As the “You’ve Got Mail” era comes to a close with the $4.4B acquisition of AOL by Verizon, the fate of some of AOL’s acquired companies & associated technologies is uncertain. Conventional wisdom has suggested that this move is to strengthen Verizon’s reach into mobile/video advertising, but that only represents one aspect of AOL’s business and the businesses it has acquired.
Is VZ/AOL about: – content? nope. – subscription? nope. – search? nope. – site ads? nope. – ad tech? BINGO! pic.twitter.com/FkNllhb0cM
— Terence Kawaja (@tkawaja) May 12, 2015
The adtech/mobile theory is in-line with Verizon’s investment strategy, which shifted towards investing more heavily in both of these sectors. Prior to Q3 2011, Verizon Ventures investment into ad-tech was negligible, but from the second half of 2011 to the past quarter, ad tech has taken the second most funding as the heatmap from Investor Analytics highlights below. Some adtech companies that Verizon Ventures has invested in include RUN and AdTheorent, both of which are focused on mobile.
So what ad tech capabilities is Verizon picking up via its acquisition of AOL? Since 2008 AOL has acquired companies mostly in the Adtech/Marketing and Social spaces. Alongside acquisitions of video and content management startups, AOL has pulled together enough companies to make it a dominant player in the online ad market space (including mobile).
If the acquisition is based mostly on the mobile/video/adtech, then the biggest question is what will happen to the other services/startups that AOL has recently acquired. Social, AOL’s second biggest area of focus, which includes the acquisition of companies like Thing Labs and SocialThing (which joined other AOL teams), could provide Verizon with usable data to better target ads.
However, since Verizon has made it clear that it is not a “content company”, the content production startups that AOL has acquired are in a more precarious spot. This includes familiar names like TechCrunch, Huffington Post, and Engadget. While it’s unclear what Verizon/AOL plan to do with those entities, the mobile/video/adtech startups that AOL brings to Verizon will likely be of interest to Verizon.
|Vidible||Vidible is a cross-screen video management and exchange platform for buyers and sellers of digital media.|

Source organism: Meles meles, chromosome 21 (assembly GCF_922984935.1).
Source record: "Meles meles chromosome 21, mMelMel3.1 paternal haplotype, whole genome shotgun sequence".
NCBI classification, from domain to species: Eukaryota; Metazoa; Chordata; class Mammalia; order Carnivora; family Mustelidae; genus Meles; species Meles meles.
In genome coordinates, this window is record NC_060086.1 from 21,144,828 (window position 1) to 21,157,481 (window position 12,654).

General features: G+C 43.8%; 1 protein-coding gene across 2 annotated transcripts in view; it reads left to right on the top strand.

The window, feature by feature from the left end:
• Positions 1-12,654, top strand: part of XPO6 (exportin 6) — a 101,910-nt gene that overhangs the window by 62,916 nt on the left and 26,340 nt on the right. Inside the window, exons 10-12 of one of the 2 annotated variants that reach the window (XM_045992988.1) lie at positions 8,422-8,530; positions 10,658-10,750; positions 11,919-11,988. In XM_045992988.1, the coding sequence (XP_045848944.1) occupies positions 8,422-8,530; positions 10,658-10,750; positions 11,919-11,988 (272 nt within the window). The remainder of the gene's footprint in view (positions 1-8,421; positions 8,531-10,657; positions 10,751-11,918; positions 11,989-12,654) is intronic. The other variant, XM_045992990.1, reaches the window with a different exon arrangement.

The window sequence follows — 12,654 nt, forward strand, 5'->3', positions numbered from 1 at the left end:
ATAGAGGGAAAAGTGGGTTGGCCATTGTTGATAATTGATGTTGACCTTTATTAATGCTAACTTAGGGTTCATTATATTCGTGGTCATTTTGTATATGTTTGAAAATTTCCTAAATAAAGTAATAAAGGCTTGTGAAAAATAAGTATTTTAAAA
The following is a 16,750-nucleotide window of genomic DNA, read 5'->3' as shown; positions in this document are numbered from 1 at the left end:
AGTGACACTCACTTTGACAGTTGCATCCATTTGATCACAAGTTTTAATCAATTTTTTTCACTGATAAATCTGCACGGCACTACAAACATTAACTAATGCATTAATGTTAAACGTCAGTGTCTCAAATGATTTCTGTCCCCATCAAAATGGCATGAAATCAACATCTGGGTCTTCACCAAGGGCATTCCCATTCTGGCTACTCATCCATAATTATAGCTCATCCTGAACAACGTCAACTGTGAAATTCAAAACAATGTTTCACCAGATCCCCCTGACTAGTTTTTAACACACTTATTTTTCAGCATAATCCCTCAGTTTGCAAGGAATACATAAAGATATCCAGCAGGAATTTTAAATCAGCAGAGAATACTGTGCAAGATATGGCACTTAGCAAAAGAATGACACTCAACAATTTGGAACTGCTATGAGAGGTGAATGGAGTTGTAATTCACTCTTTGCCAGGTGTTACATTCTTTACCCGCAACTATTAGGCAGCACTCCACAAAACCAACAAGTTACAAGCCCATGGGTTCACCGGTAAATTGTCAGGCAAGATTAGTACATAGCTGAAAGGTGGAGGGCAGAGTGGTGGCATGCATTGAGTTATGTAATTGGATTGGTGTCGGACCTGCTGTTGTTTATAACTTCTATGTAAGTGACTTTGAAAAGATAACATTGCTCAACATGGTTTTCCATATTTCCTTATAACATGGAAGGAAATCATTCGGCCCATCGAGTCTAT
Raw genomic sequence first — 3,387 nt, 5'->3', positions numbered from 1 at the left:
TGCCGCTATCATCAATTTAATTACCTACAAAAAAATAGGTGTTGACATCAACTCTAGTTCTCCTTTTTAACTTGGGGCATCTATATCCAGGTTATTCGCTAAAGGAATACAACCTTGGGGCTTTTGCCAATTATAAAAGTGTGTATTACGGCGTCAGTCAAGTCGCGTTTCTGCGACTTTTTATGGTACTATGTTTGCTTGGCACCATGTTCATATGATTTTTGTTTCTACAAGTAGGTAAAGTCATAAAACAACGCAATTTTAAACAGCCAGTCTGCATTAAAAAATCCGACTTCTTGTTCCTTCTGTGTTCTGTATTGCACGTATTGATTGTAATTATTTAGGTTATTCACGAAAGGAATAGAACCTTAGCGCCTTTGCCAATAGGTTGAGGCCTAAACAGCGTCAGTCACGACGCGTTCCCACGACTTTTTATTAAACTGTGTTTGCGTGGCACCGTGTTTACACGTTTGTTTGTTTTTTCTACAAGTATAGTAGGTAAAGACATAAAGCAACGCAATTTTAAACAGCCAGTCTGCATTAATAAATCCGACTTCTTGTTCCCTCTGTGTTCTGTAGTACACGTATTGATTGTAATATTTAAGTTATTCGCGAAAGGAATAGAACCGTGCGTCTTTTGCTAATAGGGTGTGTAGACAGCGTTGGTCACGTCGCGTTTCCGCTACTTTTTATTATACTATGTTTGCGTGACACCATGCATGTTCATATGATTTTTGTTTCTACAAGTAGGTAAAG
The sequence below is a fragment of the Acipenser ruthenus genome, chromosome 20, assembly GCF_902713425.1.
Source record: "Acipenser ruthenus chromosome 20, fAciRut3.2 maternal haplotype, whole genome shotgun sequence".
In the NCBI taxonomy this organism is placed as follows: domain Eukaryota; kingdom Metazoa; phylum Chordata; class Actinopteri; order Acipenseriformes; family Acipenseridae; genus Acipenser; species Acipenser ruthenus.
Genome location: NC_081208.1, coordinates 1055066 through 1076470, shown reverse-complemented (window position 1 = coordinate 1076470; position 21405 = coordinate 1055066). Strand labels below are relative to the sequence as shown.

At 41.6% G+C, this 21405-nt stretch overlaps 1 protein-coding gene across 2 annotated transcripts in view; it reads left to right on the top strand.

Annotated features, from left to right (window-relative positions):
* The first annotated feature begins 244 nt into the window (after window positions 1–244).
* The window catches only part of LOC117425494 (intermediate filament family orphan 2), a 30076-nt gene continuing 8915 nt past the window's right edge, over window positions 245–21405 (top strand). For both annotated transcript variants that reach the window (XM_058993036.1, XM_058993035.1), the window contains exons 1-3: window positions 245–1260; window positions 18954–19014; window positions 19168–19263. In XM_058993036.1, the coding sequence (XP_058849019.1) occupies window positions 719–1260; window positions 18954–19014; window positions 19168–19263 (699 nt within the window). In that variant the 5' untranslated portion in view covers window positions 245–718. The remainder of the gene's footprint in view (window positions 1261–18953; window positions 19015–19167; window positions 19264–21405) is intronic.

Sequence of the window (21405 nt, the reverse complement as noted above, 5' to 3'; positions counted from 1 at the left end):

|Convertro||Convertro provides advertisers and agencies valuable cross-channel analytics and actionable recommendations to attribute, optimize, monitor and adjust marketing strategies|
|Gravity||Gravity aims to personalize the internet. Through the company’s applications, Gravity understands people’s interests so that partners can create more relevant experiences for users.|
|Adap.TV||Adap.TV is an online video advertising platform that aims to allow publishers and advertisers to match relevant advertising with online video content to be able to target the customers in a better manner.|
|BuySight||Buysight is building an automated marketplace for performance display advertising.|
|GoViral||GoViral launches branded video content across its proprietary online publisher network with the aim of ensuring high brand engagement and maximum viral exposure to relevant demographics.|
|RallyUp||Rally Up is a Santa Cruz, Calif.-based mobile application startup offers a product called Rally Up, a location-based service that enables users to combine private micro blogging with location, allowing them to share text, photos and direct messages.|
|5min||5min is “how to” video site that features short-form videos from large media companies and independent producer.|
|Buy At||Buy.at is an UK online marketing network providing a range of brand name clients with high quality affiliate marketing solutions.|
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